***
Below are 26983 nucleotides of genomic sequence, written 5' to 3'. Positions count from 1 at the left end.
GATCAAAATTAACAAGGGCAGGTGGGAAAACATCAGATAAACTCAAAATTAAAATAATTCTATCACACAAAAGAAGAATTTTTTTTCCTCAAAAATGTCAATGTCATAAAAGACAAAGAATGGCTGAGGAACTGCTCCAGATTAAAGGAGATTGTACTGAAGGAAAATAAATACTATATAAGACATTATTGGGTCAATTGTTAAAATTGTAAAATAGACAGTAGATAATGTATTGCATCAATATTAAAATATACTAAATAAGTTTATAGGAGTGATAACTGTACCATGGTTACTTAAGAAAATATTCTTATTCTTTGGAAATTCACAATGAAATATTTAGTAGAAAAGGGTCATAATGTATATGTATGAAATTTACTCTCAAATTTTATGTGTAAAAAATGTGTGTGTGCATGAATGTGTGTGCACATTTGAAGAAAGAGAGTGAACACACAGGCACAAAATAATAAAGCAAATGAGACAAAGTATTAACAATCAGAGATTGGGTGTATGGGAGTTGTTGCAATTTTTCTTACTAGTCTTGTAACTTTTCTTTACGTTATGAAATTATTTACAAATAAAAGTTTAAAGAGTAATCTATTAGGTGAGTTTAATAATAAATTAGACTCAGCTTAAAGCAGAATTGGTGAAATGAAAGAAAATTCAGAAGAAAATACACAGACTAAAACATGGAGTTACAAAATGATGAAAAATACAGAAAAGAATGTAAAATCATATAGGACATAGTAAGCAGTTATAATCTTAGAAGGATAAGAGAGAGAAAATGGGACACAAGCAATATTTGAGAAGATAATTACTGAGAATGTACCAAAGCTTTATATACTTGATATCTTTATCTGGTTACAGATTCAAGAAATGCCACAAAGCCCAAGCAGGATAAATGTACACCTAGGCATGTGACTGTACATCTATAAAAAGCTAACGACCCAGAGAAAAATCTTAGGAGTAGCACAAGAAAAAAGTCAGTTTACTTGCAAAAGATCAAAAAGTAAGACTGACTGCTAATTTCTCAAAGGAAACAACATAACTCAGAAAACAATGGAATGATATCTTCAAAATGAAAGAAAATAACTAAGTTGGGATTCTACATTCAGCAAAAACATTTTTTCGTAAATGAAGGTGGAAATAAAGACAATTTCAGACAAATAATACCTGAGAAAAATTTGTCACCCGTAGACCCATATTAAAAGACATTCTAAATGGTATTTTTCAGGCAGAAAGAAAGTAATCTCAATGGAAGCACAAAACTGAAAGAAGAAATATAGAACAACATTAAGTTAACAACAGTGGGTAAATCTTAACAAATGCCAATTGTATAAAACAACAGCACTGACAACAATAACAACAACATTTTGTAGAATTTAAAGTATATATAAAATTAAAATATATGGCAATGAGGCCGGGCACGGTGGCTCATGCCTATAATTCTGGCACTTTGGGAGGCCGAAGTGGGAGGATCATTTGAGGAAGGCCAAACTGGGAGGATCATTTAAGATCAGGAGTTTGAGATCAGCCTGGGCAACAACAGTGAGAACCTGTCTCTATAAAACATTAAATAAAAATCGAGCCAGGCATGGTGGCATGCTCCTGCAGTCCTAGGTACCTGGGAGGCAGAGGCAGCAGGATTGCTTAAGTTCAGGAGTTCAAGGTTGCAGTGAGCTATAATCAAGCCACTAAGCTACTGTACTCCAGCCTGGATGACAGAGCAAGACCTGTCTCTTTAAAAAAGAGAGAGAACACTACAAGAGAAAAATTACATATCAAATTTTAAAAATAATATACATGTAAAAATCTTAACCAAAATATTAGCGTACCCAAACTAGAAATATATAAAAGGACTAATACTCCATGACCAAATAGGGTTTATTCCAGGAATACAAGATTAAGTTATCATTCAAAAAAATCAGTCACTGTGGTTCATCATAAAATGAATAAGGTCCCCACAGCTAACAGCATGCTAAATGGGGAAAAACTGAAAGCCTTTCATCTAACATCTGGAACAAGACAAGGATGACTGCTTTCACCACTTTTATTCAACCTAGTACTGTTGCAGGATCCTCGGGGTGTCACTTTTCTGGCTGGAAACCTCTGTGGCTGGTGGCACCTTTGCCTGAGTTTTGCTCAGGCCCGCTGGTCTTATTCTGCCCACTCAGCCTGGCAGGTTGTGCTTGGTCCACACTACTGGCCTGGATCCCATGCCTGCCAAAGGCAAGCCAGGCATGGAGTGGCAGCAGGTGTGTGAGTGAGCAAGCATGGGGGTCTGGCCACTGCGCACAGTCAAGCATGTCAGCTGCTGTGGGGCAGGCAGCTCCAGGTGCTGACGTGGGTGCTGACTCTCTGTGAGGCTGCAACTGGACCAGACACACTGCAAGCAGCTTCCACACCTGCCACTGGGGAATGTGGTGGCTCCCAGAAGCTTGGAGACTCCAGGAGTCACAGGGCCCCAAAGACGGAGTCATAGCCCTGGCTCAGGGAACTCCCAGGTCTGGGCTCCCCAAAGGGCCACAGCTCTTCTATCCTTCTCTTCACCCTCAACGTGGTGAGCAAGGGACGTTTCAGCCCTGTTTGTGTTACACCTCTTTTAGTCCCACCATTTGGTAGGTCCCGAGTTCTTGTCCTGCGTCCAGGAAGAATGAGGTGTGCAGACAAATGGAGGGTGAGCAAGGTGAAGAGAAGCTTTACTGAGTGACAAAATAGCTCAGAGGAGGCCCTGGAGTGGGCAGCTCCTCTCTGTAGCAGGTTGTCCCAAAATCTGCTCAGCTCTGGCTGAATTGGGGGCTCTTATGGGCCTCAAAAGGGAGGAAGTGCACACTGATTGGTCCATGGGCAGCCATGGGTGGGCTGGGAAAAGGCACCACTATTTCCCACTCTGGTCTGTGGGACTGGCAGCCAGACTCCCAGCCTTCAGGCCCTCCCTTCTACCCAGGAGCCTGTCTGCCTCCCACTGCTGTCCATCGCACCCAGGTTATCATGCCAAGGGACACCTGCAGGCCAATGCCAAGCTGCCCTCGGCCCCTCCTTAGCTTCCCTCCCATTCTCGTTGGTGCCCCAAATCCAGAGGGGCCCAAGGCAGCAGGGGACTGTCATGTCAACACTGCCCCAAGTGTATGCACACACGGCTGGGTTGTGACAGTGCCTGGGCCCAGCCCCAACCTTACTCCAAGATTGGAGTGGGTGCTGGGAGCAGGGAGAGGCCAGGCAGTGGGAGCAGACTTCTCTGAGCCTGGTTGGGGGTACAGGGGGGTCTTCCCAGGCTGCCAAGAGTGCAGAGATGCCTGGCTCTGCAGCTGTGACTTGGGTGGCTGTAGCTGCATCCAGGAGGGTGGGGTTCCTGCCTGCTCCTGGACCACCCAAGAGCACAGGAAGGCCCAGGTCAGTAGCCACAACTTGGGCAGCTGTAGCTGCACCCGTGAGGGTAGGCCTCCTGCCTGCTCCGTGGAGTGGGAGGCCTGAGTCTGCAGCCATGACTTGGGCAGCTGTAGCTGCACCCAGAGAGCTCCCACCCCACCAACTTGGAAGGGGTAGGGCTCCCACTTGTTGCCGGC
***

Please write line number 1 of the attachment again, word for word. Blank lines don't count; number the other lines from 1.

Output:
Below are 26983 nucleotides of genomic sequence, written 5' to 3'. Positions count from 1 at the left end.